OK the previous post shows a slot being cut. It has to be in such a position that the face of the intersecting panel is not left hanging over the edge. you can use a piece of the ply as a guide but probably the best thing is to do a test cut of a couple inches and offer up the intersecting material to see how it sits. You will most likely have to adjust the guide fence.
    The ideal is to have a whisker of the exposed edge proud of the face. Just enough to sand flush.
    The other intersecting panel has to have a rebate cut and to do this the fence is moved in to just touch the cutter.
    There is a little more to this when we actually cut the panels but in the meantime this is an example for youze to mull over.
    I'm going off now to try to rustle up some sketches of the rebate plan.
    Some of the cuts have to stop shy of the end of the panel.
    You will see-----
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  15. #45
    Senior Member macaroonie's Avatar
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    Back again

    Thanks for your patience as I put this together. As it happens the picture taking and editing plus all the posts takes a load more time than the actual woody business.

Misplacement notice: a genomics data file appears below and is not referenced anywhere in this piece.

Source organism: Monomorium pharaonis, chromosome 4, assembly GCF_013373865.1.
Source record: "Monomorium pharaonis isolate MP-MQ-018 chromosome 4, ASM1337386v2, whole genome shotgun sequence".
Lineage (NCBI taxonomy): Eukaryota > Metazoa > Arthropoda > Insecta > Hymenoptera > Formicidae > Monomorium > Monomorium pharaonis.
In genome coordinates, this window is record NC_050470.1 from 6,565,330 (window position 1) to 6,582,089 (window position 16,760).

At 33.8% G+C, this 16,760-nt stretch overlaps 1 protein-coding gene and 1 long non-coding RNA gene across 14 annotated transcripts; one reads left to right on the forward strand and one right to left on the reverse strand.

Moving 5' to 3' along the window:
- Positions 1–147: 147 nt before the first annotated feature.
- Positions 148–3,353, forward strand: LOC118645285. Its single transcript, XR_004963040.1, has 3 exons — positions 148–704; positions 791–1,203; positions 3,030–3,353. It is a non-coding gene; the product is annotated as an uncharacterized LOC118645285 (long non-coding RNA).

To summarise we have seen how to cut and size panels accurately and thus far we have only used a ripsnorter and a router and a measuring tape plus of course the BACKYARD.
    With that info you can make accurate BUTT jointed cabinets, ie where the panels have no rebates or biscuits or locking mitres. If that is as far as you want to go fine you are set. You will need a set of sash clamps , a drill and suitable screws and glue.
    The router will do all your driver cut outs as you will see later on.
    I am assuming post veneering on all the variants of this thread.
    So, onwards ----- now we have to do all the slotting and rebating to make all those nice tidy panels slot together.
    I was going to try some diagrams to illustrate this but decided that pictures would be better.
    For a simple rectangular box where the material is all the same thickness the slotting and rebating is really easy since all your depth setting is the same, however I am using two thicknesses of ply and aiming for L300 rounded corners etc so as you will see there is some added complication for my project.
    The next entry is a clarification of the setting of the fence with respect to the cutter to achieve the right interface between joining panels.